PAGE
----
An allergy to your shoes can cause red, itchy rashes on the feet, especially on the tops of the feet and toes
If your dermatologist or allergist has diagnosed you with a possible allergic reaction to shoes, the information below will provide some suggestions.
What is allergic contact dermatitis (ACD)? Why is it so hard to diagnose?
ACD is a type of allergic reaction. In this type of allergy, a substance contacts the skin, and later results in a rash. The rash from poison ivy is one example. The rash classically occurs 2-3 days later, but it may happen just a few hours later, or one week later. This delay is what makes ACD so hard to figure out.
Once the rash occurs, it may last for weeks, and sometimes up to 8 weeks. People may stop using the offending product or object for 1-2 weeks, but that’s usually not long enough to see results.
What substances trigger shoe allergy?
Your dermatologist may suspect shoe allergy if you have rashes on the feet. The most common location for shoe allergies is the tops of the feet and the toes, although the soles of the feet are also sometimes affected.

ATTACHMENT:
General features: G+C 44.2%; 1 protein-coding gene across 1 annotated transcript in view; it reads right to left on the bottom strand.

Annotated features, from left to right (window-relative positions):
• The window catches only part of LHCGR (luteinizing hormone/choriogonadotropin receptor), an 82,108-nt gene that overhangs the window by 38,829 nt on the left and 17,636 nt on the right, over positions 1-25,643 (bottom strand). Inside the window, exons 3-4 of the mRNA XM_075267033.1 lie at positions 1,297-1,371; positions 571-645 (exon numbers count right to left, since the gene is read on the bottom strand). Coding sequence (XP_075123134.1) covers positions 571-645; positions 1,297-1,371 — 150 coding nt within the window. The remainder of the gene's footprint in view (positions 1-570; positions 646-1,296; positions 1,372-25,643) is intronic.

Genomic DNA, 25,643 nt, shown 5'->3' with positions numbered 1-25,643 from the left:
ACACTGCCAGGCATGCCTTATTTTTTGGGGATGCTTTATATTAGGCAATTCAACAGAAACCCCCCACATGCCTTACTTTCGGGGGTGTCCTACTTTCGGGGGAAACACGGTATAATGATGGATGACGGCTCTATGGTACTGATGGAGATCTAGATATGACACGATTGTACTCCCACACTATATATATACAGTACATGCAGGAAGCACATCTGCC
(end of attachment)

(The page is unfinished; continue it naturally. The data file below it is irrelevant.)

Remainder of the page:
The most common substances that trigger shoe allergy are found in leather, in leather glues, and in rubber glues.
Other triggers may be metals, dyes in the socks or shoes, the chemicals in soaps and moisturizers, and even medications used on the rash [such as antibiotic creams or antifungal creams].
Chemicals used in the tanning of leather, known as chromates, are one of the most common triggers for allergic reactions to shoes. The glues used for leather are another possible trigger.